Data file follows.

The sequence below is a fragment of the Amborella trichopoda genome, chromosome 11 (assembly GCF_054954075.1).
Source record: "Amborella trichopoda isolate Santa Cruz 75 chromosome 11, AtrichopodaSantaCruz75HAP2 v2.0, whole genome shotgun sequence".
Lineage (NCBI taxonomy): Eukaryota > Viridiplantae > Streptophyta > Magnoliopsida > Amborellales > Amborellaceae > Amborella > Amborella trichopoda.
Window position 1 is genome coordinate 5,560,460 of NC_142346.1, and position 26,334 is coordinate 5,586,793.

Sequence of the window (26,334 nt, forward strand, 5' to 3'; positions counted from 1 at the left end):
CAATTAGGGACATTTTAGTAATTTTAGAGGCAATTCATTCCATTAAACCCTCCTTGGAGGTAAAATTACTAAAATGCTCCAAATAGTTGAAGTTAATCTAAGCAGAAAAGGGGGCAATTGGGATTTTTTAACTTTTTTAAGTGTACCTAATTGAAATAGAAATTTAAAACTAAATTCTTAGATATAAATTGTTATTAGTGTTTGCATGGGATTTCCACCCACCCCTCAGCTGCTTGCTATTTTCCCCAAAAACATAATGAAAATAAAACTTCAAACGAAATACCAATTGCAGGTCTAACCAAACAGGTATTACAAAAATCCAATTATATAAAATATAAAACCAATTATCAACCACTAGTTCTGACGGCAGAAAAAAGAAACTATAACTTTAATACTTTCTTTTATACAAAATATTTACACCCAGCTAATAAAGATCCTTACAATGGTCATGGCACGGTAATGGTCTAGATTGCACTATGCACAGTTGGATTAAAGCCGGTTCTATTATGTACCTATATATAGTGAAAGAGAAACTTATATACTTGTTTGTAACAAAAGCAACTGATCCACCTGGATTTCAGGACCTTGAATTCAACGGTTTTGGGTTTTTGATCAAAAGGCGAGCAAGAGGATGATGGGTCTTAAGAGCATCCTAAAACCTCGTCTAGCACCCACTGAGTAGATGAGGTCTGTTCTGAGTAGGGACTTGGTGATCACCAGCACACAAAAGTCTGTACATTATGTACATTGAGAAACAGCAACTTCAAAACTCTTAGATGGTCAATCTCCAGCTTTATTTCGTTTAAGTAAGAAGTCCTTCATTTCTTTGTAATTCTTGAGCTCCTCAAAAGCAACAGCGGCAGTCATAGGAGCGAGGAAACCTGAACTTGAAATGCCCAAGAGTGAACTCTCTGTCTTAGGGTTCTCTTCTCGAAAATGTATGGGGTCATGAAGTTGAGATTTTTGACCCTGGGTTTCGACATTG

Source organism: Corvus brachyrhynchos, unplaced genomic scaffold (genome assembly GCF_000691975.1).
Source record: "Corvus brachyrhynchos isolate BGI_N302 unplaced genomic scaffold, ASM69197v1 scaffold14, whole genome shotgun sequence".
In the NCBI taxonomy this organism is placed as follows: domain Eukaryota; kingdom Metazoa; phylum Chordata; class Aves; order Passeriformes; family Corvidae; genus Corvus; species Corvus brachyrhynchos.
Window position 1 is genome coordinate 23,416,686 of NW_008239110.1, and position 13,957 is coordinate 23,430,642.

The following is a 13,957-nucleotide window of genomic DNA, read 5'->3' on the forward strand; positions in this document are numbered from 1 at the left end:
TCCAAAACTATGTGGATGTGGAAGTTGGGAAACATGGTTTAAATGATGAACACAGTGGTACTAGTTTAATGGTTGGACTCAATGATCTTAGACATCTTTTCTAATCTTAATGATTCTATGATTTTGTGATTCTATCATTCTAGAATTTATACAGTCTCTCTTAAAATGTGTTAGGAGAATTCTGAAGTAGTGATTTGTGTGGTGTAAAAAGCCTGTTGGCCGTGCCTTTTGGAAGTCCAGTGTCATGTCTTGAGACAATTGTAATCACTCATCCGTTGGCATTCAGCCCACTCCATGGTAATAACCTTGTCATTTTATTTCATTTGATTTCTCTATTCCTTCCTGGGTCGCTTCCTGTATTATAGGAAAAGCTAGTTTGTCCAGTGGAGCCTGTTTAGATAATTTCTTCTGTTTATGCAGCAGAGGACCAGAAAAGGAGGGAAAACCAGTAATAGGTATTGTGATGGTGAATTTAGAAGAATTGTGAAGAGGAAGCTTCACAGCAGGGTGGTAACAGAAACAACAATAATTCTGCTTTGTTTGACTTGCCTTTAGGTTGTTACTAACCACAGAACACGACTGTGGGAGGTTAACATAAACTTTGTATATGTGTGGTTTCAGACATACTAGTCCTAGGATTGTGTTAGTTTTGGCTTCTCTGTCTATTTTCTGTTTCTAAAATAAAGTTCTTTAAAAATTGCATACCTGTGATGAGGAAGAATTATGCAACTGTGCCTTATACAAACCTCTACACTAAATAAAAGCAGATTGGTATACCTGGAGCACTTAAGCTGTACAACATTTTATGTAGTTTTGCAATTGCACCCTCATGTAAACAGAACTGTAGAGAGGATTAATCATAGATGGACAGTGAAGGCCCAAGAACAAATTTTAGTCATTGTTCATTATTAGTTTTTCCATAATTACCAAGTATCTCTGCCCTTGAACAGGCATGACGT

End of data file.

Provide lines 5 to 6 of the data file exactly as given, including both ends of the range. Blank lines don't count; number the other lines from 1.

Sequence of the window (26,334 nt, forward strand, 5' to 3'; positions counted from 1 at the left end):
CAATTAGGGACATTTTAGTAATTTTAGAGGCAATTCATTCCATTAAACCCTCCTTGGAGGTAAAATTACTAAAATGCTCCAAATAGTTGAAGTTAATCTAAGCAGAAAAGGGGGCAATTGGGATTTTTTAACTTTTTTAAGTGTACCTAATTGAAATAGAAATTTAAAACTAAATTCTTAGATATAAATTGTTATTAGTGTTTGCATGGGATTTCCACCCACCCCTCAGCTGCTTGCTATTTTCCCCAAAAACATAATGAAAATAAAACTTCAAACGAAATACCAATTGCAGGTCTAACCAAACAGGTATTACAAAAATCCAATTATATAAAATATAAAACCAATTATCAACCACTAGTTCTGACGGCAGAAAAAAGAAACTATAACTTTAATACTTTCTTTTATACAAAATATTTACACCCAGCTAATAAAGATCCTTACAATGGTCATGGCACGGTAATGGTCTAGATTGCACTATGCACAGTTGGATTAAAGCCGGTTCTATTATGTACCTATATATAGTGAAAGAGAAACTTATATACTTGTTTGTAACAAAAGCAACTGATCCACCTGGATTTCAGGACCTTGAATTCAACGGTTTTGGGTTTTTGATCAAAAGGCGAGCAAGAGGATGATGGGTCTTAAGAGCATCCTAAAACCTCGTCTAGCACCCACTGAGTAGATGAGGTCTGTTCTGAGTAGGGACTTGGTGATCACCAGCACACAAAAGTCTGTACATTATGTACATTGAGAAACAGCAACTTCAAAACTCTTAGATGGTCAATCTCCAGCTTTATTTCGTTTAAGTAAGAAGTCCTTCATTTCTTTGTAATTCTTGAGCTCCTCAAAAGCAACAGCGGCAGTCATAGGAGCGAGGAAACCTGAACTTGAAATGCCCAAGAGTGAACTCTCTGTCTTAGGGTTCTCTTCTCGAAAATGTATGGGGTCATGAAGTTGAGATTTTTGACCCTGGGTTTCGACATTG